Katelyn Freeman, who turned a year old the day her daddy died, wore a pink bow in her hair to his funeral.
That same pink bow appeared in many of the pictures that filled a screen behind her father's flag-draped casket.
The pictures show how Lance Cpl. Ronald Douglas Freeman lived: family vacations, Christmas and horsing around at home. In nearly every photo, Freeman is smiling proudly.
His son, William Douglas, was born 10 days before Freeman died in Afghanistan. The two never got a chance to meet, and now those pictures are the only way he will know the fallen Marine's smile.
Freeman, who grew up near Plant City, was killed April 28 by a roadside bomb while supporting Operation Enduring Freedom in Helmand Province. Family and friends memorialized him Thursday at his home church, East Thonotosassa Baptist Church, and buried him at Florida National Cemetery.
Known as "Doug" or "Dougie," he was recalled as a fun-loving yet focused man who accomplished so much during his 25 years.
"He was a Marine and family man," friend Katherine Rutherford said. "That's what he wanted. He would have let anybody know."
Freeman and his future wife, Katie, were visiting Tallahassee when they met at a graduation party. They married after a brief courtship and started a family soon after.
He decided to join the Marines in 2008, even when people told him he was a long shot. But Freeman worked out until he shed 100 pounds and the Marines accepted him as an enlistee.
Mandy Owens was one of those naysayers, though she admits she should have known better than to doubt her stubborn friend.
"He did what he wanted to do," Owens said. "When he had his mind set on something, Dougie did it."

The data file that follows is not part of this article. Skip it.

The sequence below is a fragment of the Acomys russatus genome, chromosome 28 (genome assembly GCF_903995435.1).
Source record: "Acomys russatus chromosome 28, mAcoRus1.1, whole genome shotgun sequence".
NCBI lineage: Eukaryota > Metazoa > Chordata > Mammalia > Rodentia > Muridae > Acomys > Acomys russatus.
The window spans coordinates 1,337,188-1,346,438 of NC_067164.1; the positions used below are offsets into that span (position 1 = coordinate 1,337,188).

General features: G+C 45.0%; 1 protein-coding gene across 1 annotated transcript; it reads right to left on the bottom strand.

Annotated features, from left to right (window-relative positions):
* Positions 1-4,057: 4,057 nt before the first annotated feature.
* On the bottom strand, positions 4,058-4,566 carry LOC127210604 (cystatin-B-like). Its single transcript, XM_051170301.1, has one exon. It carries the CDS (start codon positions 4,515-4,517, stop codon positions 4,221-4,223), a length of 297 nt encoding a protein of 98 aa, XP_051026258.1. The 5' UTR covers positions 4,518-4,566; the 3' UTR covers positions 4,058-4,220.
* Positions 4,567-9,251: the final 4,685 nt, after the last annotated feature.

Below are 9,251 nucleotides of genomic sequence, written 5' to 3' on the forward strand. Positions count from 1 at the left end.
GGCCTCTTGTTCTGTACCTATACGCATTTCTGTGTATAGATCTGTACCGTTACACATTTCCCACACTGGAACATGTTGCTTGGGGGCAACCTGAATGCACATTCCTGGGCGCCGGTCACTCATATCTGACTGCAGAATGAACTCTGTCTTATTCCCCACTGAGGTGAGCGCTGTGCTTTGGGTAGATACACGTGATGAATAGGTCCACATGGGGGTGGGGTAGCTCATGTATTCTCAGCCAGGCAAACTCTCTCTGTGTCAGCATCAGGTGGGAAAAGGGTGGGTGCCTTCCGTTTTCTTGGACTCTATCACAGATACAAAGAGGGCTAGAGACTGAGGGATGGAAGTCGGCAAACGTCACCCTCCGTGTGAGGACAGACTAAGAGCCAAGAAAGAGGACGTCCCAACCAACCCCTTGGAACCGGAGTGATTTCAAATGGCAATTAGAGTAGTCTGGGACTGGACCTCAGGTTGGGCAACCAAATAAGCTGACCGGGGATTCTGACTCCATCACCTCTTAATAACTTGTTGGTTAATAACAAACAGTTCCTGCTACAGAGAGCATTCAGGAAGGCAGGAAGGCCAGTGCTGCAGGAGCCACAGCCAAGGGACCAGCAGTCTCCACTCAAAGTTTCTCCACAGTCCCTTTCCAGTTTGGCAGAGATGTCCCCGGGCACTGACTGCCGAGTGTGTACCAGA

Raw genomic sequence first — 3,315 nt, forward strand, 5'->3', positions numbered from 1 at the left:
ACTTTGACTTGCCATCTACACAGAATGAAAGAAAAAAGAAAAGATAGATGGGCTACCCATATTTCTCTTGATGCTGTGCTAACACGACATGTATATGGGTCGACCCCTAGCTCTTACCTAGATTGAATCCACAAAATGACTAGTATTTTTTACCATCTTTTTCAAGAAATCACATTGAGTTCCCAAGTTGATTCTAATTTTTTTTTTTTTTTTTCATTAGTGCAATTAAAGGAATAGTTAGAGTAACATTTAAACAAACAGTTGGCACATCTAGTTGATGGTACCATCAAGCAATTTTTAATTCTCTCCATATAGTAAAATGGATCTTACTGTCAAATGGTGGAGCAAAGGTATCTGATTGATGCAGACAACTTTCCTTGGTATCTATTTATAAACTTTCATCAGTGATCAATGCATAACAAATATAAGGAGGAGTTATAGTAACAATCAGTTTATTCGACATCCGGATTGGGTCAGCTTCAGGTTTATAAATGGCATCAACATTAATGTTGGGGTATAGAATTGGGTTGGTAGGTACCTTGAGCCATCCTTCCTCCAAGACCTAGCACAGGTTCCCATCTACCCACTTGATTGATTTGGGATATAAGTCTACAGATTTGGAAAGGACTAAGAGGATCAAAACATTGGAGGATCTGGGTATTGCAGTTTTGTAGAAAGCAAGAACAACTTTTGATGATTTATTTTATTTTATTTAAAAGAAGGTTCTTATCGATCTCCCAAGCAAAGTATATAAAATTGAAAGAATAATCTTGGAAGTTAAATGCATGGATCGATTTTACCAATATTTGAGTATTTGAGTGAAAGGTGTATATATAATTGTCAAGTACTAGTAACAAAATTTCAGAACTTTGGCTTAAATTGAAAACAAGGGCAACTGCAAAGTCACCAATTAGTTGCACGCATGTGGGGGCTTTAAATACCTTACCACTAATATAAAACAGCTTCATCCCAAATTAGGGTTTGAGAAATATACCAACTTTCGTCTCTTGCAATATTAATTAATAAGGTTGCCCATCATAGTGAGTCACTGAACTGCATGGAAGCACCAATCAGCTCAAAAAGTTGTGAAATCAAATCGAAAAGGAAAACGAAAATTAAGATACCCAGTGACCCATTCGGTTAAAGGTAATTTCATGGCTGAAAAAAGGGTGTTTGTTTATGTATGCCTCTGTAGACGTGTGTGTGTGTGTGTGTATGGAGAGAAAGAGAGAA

Though Freeman was excited about his military service, he fretted about his wife and how she would manage during his deployment. Several weeks ago, he helped her move to the Plant City area so she could have family support nearby.
He was only in Afghanistan for about a month.
During that time, Freeman used a metal detector to find improvised explosive devices. He discovered nine in those short weeks, as well as a 40-pound homemade explosive, said Lt. David Duprey, a Marine chaplain.
But on the day he died, a mine exploded as Freeman stepped out of a truck to search the area.
Not long ago, Freeman sent his wife a card, Pastor James Brady said during the funeral. Freeman wrote that he loved her more than life itself. He told her not to worry about him while he was away and they would see each other again.
Freeman was a strong Christian man who is at peace in heaven, Brady told the crowd. The family should be comforted knowing that he will be reunited with his wife and daughter, and get the chance to meet his son one day.
"He doesn't have to come back. They'll go to him in God's time," Brady said.
During the funeral, three short videos of Freeman were shown.
The first was his boot camp graduation, the crowd cheering as the camera zoomed in on Freeman.
The second video was his baptism.
"You're bigger than I thought," the pastor joked as Freeman waded into the shallow pool. He came up from the water with that same, beaming smile.
In the third, he hammed it up for the camera while his wife filmed him. He told her he loved her and leaned in for a kiss.
Tia Mitchell can be reached at firstname.lastname@example.org or (813) 226-3405.